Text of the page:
What Are the Symptoms of The Rare Blood Cancer BPDCN?

Andrew A. Lane, MD, PhD, speaks with Keith Rohleder, a patient with the rare blood cancer BPDCN.

Andrew A. Lane, MD, PhD, speaks with Keith Rohleder, a patient with the rare blood cancer BPDCN.

Blastic plasmacytoid dendritic cell neoplasm, or BPDCN, is a rare, aggressive blood cancer, with features of both lymphoma and leukemia. While it is somewhat similar to acute myeloid leukemia (AML), its unique characteristics include abnormal tumor cells that can be found in the blood, bone marrow, lymph nodes, or skin. BPDCN is most frequently diagnosed in people between the ages of 60 and 70, and is more common in men than women.

There are several symptoms that may signal a case of BPDCN. These include:

  • Skin lesions: Skin lesions occur in approximately 80 percent of BPDCN cases, but vary widely. In some cases, there is a large, visible tumor on the skin. In others, there are many small spots across the skin. But for some, lesions are simply a rash.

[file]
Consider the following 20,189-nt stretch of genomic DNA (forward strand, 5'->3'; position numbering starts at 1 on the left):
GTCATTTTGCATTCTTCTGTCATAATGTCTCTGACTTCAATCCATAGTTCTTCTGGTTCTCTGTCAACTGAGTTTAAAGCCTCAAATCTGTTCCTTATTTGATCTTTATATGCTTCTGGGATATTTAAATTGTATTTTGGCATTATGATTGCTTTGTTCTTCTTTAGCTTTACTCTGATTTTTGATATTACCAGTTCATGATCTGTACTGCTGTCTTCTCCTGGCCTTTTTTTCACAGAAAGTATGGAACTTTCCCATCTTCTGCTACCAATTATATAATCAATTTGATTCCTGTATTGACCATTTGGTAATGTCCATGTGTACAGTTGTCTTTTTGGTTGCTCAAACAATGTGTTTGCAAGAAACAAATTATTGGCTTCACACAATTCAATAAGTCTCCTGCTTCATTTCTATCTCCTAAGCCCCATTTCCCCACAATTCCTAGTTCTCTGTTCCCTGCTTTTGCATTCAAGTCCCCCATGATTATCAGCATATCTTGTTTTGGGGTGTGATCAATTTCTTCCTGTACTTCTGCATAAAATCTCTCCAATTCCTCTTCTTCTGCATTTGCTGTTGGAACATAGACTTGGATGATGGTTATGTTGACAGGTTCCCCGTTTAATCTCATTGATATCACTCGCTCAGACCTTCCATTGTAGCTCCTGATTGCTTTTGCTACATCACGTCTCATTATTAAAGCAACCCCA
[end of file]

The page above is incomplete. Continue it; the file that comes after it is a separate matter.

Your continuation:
• Enlarged lymph nodes: Some patients may experience swollen lymph nodes that patients or doctors can feel.
  • Stomach pain: In cases where the disease has progressed to the spleen, patients may experience stomach pain.
  • Fatigue: BPDCN can decrease normal blood cell (red blood cells, white blood cells, and platelet) counts in the body, which leads to fatigue in patients. Decreased blood cells may also result in bleeding, bruising, and fever.


Since the symptoms and signs vary greatly – and the disease is rare – BPDCN patients are often misdiagnosed, says Andrew Lane, MD, PHD, director of the BPDCN Center at Dana-Farber. Lane stresses the importance of patients and doctors being aware of the condition and its symptoms.

Of those patients who are diagnosed with the condition, it is most often found through skin biopsies after patients visit a dermatologist for skin lesions. Others may be diagnosed through a lymph node or bone marrow biopsy.

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All content in these blogs is provided by independent writers and does not represent the opinions or advice of Dana-Farber Cancer Institute or its partners.

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